Sunday, November 5, 2017
31st Sunday in Ordinary Time
There is an insightful Peanuts comic strip in which Charlie Brown says to Snoopy, “I hear you’re writing a book on theology. I hope you have a good title.” Snoopy thinks to himself, “I have the perfect title…” and then begins typing, “Has It Ever Occurred to You That You Might Be Wrong?” It is an important reminder that a fundamental virtue, in imitation of Christ, is humility. Theology, because it dares to make claims of an ultimate nature, is particularly susceptible to the dangers of pride. We do well to make the words of the Psalmist our own: “O LORD, my heart is not proud, nor are my eyes haughty; I busy not myself with great things, nor with things too sublime for me.” God will always be more than our theology, our doctrine, and our human understanding can comprehend or express.
The most recent iteration of the dangers of certitude involve the development of doctrine that has taken place concerning the death penalty. Many Christians, including the last number of popes, have come to see capital punishment as incompatible with a consistent ethic of life. A pro-life Church, in other words, simply cannot uphold the death penalty as legitimate. On October 11th, Pope Francis indicated that changes will have to be made to the Catechism of the Catholic Church (CCC) to reflect this development of doctrine. Currently the CCC teaches that capital punishment may be employed only as a last resort, when there are no other means to protect human lives—a situation that the CCC also considers to be “very rare, if not practically nonexistent” in today’s world (#2267). Pope Francis has moved us beyond even this carefully delineated construction, saying, “the death penalty is inadmissible because it attacks the inviolability and the dignity of the person” and that it “…is, of itself, contrary to the Gospel…” The death penalty is morally wrong, in other words, not simply because we have other ways of protecting ourselves, but because it is intrinsically evil: “of itself, contrary to the Gospel.”
To those who like to believe, against all the evidence of history, that Church teaching never changes, this change comes as a challenge. It is clearly a 180° turn from the position the Church once held when it, in fact, employed the death penalty. It takes humility to acknowledge that, as Snoopy said, we “might be wrong,” and to allow the Spirit to lead us to a more authentic Christian place. In this particular case, the rub is especially strong because the theological case for the death penalty makes perfect sense within a Thomistic philosophical system. Our philosophical systems, though, are not the Word of God. They are human constructs, and are susceptible to fallibility. St. Thomas, as brilliant as he was, made mistakes (consider, for example, his understanding of women as deficient human persons and therefore lesser than men).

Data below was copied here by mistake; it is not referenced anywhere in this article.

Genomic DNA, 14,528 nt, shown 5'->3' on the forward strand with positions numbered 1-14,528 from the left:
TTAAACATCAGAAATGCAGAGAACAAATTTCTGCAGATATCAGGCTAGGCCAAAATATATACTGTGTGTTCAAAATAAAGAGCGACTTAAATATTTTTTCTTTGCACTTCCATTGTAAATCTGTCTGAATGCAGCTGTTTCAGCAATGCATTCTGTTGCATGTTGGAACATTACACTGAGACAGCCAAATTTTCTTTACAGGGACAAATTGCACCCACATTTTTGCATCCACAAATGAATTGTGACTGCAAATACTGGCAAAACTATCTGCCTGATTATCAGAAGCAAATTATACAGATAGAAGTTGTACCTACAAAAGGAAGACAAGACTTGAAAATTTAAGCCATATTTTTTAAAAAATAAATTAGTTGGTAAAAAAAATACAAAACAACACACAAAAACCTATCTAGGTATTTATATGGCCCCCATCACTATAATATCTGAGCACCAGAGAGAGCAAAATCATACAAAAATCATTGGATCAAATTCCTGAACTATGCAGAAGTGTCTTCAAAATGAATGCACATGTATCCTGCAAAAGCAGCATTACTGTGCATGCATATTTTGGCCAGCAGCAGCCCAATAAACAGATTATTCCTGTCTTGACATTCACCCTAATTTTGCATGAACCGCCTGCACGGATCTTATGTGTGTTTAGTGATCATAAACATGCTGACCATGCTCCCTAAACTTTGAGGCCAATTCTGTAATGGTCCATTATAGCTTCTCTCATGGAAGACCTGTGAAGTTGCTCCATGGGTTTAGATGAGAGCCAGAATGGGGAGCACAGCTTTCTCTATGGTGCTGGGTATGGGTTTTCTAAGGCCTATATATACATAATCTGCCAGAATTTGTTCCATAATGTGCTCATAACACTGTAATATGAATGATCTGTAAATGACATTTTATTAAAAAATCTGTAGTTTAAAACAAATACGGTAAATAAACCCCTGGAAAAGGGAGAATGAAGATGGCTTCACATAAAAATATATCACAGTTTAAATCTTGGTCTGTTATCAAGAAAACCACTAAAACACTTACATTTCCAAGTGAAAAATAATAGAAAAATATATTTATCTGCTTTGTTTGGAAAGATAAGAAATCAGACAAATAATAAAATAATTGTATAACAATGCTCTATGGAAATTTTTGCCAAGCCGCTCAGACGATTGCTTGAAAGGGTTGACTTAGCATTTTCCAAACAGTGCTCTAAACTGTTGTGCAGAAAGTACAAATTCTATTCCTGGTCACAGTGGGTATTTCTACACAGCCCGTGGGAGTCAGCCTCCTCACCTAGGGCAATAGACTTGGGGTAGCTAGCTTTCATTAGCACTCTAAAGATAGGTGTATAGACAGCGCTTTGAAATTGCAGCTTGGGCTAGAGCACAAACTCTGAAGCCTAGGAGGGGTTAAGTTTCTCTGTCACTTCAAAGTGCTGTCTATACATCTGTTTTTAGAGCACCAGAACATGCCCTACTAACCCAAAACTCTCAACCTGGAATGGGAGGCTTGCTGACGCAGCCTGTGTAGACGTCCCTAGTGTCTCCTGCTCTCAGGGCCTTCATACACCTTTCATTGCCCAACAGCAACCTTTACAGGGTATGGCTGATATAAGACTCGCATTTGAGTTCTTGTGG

The overwhelming sense of the faithful, it seems, as well as the papal magisterium have been moved by the Spirit to a deeper understanding of the implications of the Gospel. It makes sense that a Church which follows a man who was unjustly executed by Roman authorities should have problems with the death penalty. A Gospel of Life, as Pope St. John Paul II called it, simply cannot make room for executions. While this may upset those who cling to the logic of a particular philosophical system, we must remember that the Gospel is “not a human word but… the word of God.”
Pride in our own logical and philosophical systems could harden our hearts and make us hold on with certainty to things that the Spirit is moving us to let go. Doctrine is always at the service of Truth; but it must never be seen as synonymous with Truth. Humility is the prevailing virtue here. Only in humility can we let go of human formulations that no longer serve Christ, or which never served Christ, who alone is the Truth, and against whose Gospel all doctrine must be measured. Doctrine is a servant, not a master: “You have but one master, the Christ.”
Humility is the virtue by which we remain docile to the inspiration of the Holy Spirit, as Mary was at the Annunciation and throughout her life. Without this humility, we risk doing what Pope Francis warns against: “One cannot conserve the doctrine without making it progress, nor can one bind it to a rigid and immutable reading without humiliating the Holy Spirit.” Humility prevents us from humiliating the Holy Spirit. It is the sure way to be a follower of Christ, and to avoid being followers of our own ideas-made-idols. The Spirit, Christ promised, “will guide you into all the truth (John 16:13). We, on the other hand, with all our highest thinking, philosophizing, and theologizing, might be wrong. I’m with Snoopy on that one.